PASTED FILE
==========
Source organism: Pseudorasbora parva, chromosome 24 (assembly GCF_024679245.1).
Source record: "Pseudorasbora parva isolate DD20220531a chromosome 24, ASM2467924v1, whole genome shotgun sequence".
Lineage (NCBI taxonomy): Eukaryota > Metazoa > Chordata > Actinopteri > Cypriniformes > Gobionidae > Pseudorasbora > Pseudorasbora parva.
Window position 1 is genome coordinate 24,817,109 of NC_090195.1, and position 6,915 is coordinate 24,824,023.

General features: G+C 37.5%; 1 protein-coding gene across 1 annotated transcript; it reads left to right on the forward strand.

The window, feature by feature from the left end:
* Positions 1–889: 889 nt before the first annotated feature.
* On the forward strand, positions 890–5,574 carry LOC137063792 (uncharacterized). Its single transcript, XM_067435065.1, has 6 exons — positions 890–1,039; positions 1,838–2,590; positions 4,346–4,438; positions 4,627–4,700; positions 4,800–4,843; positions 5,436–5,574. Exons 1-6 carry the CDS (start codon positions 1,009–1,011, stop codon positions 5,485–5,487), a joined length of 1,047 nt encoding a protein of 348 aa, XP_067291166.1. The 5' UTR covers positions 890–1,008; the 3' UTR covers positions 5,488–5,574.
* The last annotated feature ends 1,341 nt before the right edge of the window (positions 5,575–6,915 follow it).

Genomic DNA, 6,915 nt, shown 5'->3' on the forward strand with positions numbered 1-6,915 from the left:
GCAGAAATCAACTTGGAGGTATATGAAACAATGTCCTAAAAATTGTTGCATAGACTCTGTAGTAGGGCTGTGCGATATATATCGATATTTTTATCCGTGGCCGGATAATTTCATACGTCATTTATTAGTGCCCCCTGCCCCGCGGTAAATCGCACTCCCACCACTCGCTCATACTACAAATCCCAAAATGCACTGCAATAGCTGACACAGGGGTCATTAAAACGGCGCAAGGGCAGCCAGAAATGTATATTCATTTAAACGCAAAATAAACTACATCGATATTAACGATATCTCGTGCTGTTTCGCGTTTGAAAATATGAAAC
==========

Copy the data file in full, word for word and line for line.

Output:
Source organism: Pseudorasbora parva, chromosome 24 (assembly GCF_024679245.1).
Source record: "Pseudorasbora parva isolate DD20220531a chromosome 24, ASM2467924v1, whole genome shotgun sequence".
Lineage (NCBI taxonomy): Eukaryota > Metazoa > Chordata > Actinopteri > Cypriniformes > Gobionidae > Pseudorasbora > Pseudorasbora parva.
Window position 1 is genome coordinate 24,817,109 of NC_090195.1, and position 6,915 is coordinate 24,824,023.

General features: G+C 37.5%; 1 protein-coding gene across 1 annotated transcript; it reads left to right on the forward strand.

The window, feature by feature from the left end:
* Positions 1–889: 889 nt before the first annotated feature.
* On the forward strand, positions 890–5,574 carry LOC137063792 (uncharacterized). Its single transcript, XM_067435065.1, has 6 exons — positions 890–1,039; positions 1,838–2,590; positions 4,346–4,438; positions 4,627–4,700; positions 4,800–4,843; positions 5,436–5,574. Exons 1-6 carry the CDS (start codon positions 1,009–1,011, stop codon positions 5,485–5,487), a joined length of 1,047 nt encoding a protein of 348 aa, XP_067291166.1. The 5' UTR covers positions 890–1,008; the 3' UTR covers positions 5,488–5,574.
* The last annotated feature ends 1,341 nt before the right edge of the window (positions 5,575–6,915 follow it).

Genomic DNA, 6,915 nt, shown 5'->3' on the forward strand with positions numbered 1-6,915 from the left:
GCAGAAATCAACTTGGAGGTATATGAAACAATGTCCTAAAAATTGTTGCATAGACTCTGTAGTAGGGCTGTGCGATATATATCGATATTTTTATCCGTGGCCGGATAATTTCATACGTCATTTATTAGTGCCCCCTGCCCCGCGGTAAATCGCACTCCCACCACTCGCTCATACTACAAATCCCAAAATGCACTGCAATAGCTGACACAGGGGTCATTAAAACGGCGCAAGGGCAGCCAGAAATGTATATTCATTTAAACGCAAAATAAACTACATCGATATTAACGATATCTCGTGCTGTTTCGCGTTTGAAAATATGAAAC